Everyday Health

5 Tips to Prepare for Your First Telehealth Visit

Originally published April 10, 2020

Last updated October 27, 2022

Reading Time: 3 minutes

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As more doctors’ offices move toward telehealth for appointments that can be held remotely, patients should know how to prepare for a virtual visit.

Even under normal circumstances, telehealth appointments offer specific advantages. During the COVID-19 pandemic these advantages are especially beneficial as patients try to comply with social distancing and stay-at-home precautions.

Keep these tips handy for the next telehealth appointment that you or your loved one may attend from the comfort of your own home.

1. Don’t let technology derail the visit.

Make sure you have all the right software and/or hardware before the visit. Ask a relative or friend for help setting up your computer, tablet or mobile phone if you don’t feel up for the task. Test technology ahead of time if possible and download/install any updates so you don’t lose precious face time with your caregiver. Turn off other programs that might disrupt the visit with notifications. Also make sure that your devices are charged, volume is at an appropriate level and the microphone picks up your voice clearly.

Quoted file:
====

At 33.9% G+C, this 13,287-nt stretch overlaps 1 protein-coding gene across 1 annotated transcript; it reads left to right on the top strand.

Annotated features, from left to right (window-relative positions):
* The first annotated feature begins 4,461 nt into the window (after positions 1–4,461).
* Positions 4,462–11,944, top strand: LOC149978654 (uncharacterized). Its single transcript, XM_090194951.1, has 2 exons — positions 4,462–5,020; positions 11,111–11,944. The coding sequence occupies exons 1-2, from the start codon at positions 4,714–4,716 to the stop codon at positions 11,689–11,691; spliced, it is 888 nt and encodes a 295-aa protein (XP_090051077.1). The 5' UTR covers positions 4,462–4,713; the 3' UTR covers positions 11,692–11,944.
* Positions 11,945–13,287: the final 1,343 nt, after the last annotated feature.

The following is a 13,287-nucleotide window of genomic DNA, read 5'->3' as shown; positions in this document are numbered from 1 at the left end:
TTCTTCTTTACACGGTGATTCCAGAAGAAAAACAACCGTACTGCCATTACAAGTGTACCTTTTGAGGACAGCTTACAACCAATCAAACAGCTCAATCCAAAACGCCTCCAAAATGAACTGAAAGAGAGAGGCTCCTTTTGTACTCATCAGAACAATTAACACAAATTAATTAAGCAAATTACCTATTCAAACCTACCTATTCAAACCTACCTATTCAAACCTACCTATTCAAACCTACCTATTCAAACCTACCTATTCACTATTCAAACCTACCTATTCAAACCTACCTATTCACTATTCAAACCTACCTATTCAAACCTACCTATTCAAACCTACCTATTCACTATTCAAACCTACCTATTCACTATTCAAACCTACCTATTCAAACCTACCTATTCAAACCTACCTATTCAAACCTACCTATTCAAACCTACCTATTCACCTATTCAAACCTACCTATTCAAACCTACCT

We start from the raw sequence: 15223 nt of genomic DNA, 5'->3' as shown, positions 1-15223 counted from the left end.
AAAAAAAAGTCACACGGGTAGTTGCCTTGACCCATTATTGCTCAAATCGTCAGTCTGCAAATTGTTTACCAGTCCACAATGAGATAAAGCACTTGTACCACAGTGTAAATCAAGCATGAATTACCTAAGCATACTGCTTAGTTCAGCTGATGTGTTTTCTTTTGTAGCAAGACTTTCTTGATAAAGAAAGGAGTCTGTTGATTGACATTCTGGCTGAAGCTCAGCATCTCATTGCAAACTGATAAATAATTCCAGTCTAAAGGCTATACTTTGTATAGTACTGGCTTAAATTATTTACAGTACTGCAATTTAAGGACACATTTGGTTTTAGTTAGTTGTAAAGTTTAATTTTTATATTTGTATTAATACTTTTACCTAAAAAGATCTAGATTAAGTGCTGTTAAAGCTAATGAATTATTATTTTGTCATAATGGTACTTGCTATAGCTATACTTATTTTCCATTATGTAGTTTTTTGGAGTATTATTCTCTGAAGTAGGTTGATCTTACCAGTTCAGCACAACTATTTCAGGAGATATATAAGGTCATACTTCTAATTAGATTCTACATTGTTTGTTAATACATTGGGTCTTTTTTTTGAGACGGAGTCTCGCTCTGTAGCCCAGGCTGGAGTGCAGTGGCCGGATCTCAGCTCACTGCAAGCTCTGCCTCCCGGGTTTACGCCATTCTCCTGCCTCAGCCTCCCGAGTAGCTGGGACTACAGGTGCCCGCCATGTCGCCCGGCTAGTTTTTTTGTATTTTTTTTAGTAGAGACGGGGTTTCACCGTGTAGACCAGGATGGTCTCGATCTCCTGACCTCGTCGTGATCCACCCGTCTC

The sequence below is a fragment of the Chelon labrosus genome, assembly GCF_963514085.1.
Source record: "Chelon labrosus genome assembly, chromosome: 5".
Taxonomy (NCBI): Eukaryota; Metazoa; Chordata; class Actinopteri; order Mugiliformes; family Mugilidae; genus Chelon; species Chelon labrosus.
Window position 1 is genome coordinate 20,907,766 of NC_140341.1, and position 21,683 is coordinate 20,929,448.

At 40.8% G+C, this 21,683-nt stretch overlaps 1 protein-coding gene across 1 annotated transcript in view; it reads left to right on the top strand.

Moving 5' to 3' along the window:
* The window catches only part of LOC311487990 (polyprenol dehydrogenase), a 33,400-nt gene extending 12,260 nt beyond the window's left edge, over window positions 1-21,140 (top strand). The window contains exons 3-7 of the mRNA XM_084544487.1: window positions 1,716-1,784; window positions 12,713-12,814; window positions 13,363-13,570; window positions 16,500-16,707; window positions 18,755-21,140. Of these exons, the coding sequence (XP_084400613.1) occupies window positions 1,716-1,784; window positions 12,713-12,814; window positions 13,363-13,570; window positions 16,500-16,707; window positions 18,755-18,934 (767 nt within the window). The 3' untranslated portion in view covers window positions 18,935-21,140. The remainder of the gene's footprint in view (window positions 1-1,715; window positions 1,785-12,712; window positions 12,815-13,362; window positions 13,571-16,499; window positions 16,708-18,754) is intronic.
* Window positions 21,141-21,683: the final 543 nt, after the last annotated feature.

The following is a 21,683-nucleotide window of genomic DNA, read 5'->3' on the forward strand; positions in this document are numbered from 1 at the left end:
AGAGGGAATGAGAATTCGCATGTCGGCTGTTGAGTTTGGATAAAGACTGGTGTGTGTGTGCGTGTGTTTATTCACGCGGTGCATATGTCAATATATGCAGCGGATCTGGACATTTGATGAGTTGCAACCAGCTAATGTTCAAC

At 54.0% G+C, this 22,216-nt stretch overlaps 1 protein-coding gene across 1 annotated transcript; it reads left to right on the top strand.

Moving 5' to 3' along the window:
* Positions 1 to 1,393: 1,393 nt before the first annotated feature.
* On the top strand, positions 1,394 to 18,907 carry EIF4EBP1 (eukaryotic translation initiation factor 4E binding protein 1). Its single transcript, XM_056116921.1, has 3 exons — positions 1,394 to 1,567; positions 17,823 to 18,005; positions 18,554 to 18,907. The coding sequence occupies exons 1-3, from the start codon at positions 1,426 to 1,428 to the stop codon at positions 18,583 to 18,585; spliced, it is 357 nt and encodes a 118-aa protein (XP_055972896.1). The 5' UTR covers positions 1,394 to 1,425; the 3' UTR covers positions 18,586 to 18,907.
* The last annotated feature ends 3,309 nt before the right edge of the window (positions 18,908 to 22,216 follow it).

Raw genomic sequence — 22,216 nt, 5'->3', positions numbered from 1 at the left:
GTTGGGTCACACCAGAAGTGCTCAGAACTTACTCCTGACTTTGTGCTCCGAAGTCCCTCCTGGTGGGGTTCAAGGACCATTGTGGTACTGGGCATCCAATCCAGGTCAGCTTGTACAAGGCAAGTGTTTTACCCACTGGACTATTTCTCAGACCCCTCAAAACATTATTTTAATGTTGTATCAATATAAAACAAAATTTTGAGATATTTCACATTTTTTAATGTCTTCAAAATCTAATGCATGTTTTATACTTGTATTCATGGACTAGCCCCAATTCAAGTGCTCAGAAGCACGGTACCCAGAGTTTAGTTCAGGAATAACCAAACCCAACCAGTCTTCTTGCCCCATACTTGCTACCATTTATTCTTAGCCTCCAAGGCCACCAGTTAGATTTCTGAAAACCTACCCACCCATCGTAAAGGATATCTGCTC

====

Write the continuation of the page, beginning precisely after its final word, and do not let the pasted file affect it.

Plan for your appointment like you would an in-person visit: Write down any symptoms you’re experiencing, make a list of questions you want answered and have your medical history readily available if this is a new caregiver or medical team you’re seeing.

2. Set the scene.

Find a quiet place to talk that will allow you a measure of privacy and a secure internet connection. Although a wired internet connection is preferred, if the most private place in the house is a closet or pantry, make sure your Wi-Fi connection reaches that far and will support a video conference. The area should be well-lit and allow you to have the camera at eye level, so you can have a direct conversation with your care provider as if you were in the same room.

3. Take notes.

Remember to write down any directions or treatment plans the doctor shares. Since you won’t be handed a physical prescription at the end of the visit, with directions on how to take any medication or with the next steps to follow in your treatment journey, you’ll need to have a pen and paper handy, or have access to your electronic medical chart, if available. Remember to make sure you have a pharmacy on file with the office; they will know where to send the electronic prescription and you will know where to go to pick up your medications.

4. Give feedback after your visit.

Let the team know what went right, what could be improved and if there are any ways the team can support your future telehealth visits.

5. Be patient.

Most importantly, have patience with the process! If you are not comfortable with technology or find that it’s difficult to communicate naturally with the care team, ask a trusted relative or friend to help troubleshoot any technical issues, or sit in on future appointments to smooth over any communication mishaps due to connectivity issues. While it may seem scary at first, telemedicine could provide convenient access to medical care when you need it most.


Melissa Masatani
Melissa Masatani is an editor and writer at Keck Medicine of USC.

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